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Gut Microbiomes Permanently Altered in Mice When Nursing Moms are Fed a Low-Fiber Diet

3D render of the inside of the gut with bacteria present.
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A new study has found that mice whose mothers were fed a low-fiber diet while nursing have a permanently altered microbiome, low-level gut inflammation and are more prone to obesity. The study is published in Cell Host & Microbe.

Inheriting your microbiome

The gut microbiome is the community of micro-organisms including bacteria, viruses and fungi that are resident in our gut. These contribute to protecting and supporting the epithelial cells which line the intestine and help to produce metabolites and nutrients – for example, the enzymes required to produce vitamin B12 can only be found in bacteria. As a result, the status and “health” of our microbiome can in turn have a profound influence on our own health. Imbalances in our gut microbiome (known as dysbiosis) are associated with a range of conditions including type 2 diabetes, inflammatory bowel disease and obesity.

Our microbiome can, to a degree, change with diet, medication and exposure to environmental factors. Diets high in fiber can affect the diversity and quantity of microbes in our gut, as bacteria ferment indigestible dietary fiber and alter the gut’s pH to prevent colonization by pathogens.

As the knowledge of our microbiome increases, mounting evidence shows that a large part of our gut microbiome is passed down from mother to baby during birth and while breastfeeding. In fact, delivery by Cesarean section can limit the development of the infant’s microbiome, showing how these early events can help to shape our microbiomes for the rest of our lives.

Researchers in the current study were interested in exploring how diet not only influences an individual’s gut microbiome and metabolism, but also that of their offspring, and whether this could dictate their susceptibility to associated conditions like obesity.

Can low-fiber impact offspring?

The researchers studied the impact of a low-fiber maternal diet during nursing. This is due to the role of diet and nursing in maintaining and establishing the gut microbiome, with the researchers hypothesizing that a low-fiber diet would permanently and adversely alter the offspring’s microbiome.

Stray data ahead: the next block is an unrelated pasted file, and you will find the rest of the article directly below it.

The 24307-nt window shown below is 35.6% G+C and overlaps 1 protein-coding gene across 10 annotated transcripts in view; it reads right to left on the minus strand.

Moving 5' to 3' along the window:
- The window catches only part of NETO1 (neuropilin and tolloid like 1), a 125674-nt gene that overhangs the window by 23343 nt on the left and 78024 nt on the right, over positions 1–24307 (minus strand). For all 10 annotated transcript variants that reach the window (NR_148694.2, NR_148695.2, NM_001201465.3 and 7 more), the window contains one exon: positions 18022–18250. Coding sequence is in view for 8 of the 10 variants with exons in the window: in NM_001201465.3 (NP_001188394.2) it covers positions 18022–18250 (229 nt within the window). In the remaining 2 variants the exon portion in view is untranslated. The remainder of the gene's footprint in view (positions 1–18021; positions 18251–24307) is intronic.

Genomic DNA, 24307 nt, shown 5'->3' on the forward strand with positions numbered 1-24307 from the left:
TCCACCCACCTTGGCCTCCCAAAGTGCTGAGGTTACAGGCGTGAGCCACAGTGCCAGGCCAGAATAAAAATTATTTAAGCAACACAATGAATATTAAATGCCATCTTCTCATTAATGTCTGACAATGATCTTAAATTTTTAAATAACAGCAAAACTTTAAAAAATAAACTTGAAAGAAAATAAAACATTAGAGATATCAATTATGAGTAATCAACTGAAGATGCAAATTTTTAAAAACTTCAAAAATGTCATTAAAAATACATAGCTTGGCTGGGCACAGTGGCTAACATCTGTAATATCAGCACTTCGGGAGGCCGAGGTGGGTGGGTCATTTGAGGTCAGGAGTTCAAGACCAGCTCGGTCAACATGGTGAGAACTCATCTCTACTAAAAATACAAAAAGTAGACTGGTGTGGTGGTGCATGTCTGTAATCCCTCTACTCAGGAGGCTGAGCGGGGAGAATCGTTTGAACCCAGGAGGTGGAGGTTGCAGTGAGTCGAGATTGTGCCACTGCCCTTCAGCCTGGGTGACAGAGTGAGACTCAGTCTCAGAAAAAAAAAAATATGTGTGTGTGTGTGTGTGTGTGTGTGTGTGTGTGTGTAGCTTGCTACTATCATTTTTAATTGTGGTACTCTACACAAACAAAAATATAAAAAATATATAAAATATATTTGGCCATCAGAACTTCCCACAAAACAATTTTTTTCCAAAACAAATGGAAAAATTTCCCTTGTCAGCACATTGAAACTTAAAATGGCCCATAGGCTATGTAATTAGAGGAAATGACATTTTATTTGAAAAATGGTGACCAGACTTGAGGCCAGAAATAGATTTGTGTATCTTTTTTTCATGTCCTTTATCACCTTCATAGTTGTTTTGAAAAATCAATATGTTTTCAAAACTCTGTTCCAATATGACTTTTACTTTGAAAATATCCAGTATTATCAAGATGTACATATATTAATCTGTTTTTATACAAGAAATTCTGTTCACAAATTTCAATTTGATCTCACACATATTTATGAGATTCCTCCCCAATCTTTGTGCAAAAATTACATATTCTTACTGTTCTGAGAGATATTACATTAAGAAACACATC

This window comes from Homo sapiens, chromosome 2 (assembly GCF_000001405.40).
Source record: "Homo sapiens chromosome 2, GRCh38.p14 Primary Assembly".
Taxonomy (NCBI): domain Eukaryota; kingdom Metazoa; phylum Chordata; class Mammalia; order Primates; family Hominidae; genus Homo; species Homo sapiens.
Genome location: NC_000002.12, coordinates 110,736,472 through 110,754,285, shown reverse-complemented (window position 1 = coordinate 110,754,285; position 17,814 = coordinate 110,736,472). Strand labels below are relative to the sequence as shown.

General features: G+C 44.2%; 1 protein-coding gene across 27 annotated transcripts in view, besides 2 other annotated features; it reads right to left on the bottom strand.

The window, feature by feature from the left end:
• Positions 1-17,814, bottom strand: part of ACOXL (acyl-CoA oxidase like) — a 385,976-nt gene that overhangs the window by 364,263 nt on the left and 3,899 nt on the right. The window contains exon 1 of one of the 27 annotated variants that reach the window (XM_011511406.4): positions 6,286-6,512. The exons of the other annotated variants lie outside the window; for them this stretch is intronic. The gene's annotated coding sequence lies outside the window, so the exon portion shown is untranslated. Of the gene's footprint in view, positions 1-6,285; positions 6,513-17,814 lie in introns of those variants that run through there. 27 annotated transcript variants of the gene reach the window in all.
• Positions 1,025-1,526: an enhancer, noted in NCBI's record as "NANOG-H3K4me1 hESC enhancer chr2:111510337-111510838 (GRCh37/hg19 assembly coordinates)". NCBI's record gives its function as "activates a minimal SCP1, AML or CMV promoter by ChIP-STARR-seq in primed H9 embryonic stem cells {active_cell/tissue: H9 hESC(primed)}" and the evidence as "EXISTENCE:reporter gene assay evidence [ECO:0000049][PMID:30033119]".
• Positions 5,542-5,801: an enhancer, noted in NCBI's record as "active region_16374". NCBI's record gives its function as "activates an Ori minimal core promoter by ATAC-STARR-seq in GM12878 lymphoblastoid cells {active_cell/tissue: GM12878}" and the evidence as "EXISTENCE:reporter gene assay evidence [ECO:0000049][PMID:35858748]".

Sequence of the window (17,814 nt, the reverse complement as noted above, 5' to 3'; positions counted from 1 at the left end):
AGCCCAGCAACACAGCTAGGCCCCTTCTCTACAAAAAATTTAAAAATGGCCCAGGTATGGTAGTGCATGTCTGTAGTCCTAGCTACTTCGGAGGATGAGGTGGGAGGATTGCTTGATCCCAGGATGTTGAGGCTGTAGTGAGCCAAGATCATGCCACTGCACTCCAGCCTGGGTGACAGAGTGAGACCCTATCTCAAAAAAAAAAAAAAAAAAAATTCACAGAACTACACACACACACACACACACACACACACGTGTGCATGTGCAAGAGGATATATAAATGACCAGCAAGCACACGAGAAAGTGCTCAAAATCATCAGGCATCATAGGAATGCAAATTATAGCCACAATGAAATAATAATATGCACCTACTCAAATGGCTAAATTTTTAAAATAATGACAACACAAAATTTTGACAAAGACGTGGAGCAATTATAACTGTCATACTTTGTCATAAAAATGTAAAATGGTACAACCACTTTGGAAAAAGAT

Lactating mouse mothers (dams) were given a low-fiber diet or the research-standard grain-based rodent chow (GBC) until the pups were weaned at three weeks of age, when their feces and microbiomes were analyzed. The findings indicated that dysbiosis caused by the low-fiber diet was transmitted from the dam to the pups. For example, the number of Proteobacteria (described below) was increased in both dams and pups, although to a lesser extent in the pups.

What are Proteobacteria?

Proteobacteria are a major phylum of bacteria. Examples include a range of pathogenic bacteria such as Escherichia coli, Salmonella enterica and Vibrio cholerae. They can cause inflammation and are strong activators of the immune system.

Mice with mothers on the low-fiber diet also had a higher body weight, elevated non-fasting glucose levels and indicators of low-level intestinal inflammation compared to mice with GBC-fed mothers. “I was shocked at how quickly the mice gained weight when they were exposed to this diet,” explained Andrew Gewirtz, senior author of the paper and professor in the Center for Inflammation, Immunity and Infection at Georgia State University. “The data was striking, and I didn’t believe it at first. It took many replications to convince me,” he adds.

However, placing these mice onto GBC after weaning was not sufficient to restore their microbiome. Striking differences (particularly in the abundance of Proteobacteria) remained between microbiomes in mice whose mothers were fed GBC and those whose mothers were fed a low-fiber diet while nursing.

The mice whose mothers were fed the low-fiber diet while nursing had a higher bodyweight than their peers with GBC-fed mothers – however, they gradually lost their elevated bodyweight over several weeks once weaned onto GBC. Nevertheless, the low-fiber maternal diet had left a lasting impression. When these mice were then transferred onto a low-fiber, high-fat diet designed to model diet-induced obesity (DIO) for four weeks, they rapidly gained weight compared to mice with GBC-fed mothers, in addition to increased fat mass and indicators of high blood cholesterol and insulin resistance.

The findings suggest that a low-fiber diet allows the number of Proteobacteria, who do not rely on fiber for nourishment, to increase. Gewirtz adds, “Having high levels of proteobacteria predisposes to an array of diseases including obesity.”

Early life events may shape our future health

Overall, the study showed that a low-fiber maternal diet led to the offspring becoming prone to diet-induced obesity. Gewirtz expanded on what measures may be able to limit this effect: “Introduction of the missing microbes at a young age may correct the problems of maternal fiber deprivation,” he explains, though this requires further study.

“I hope this work can shed light onto how complex our metabolism and microbiome really are and how our early life experiences can shape us for the rest of our lives,” said Gewirtz in a press release.

Reference: Zou J, Ngo VL, Wang Y, Wang Y, Gewirtz AT. Maternal fiber deprivation alters microbiota in offspring, resulting in low-grade inflammation and predisposition to obesity. Cell Host & Microbe. 2022;31(1):1–13. doi: 10.1016/j.chom.2022.10.014 

Prof. Andrew Gewirtz was speaking to Sarah Whelan, Science Writer for Technology Networks.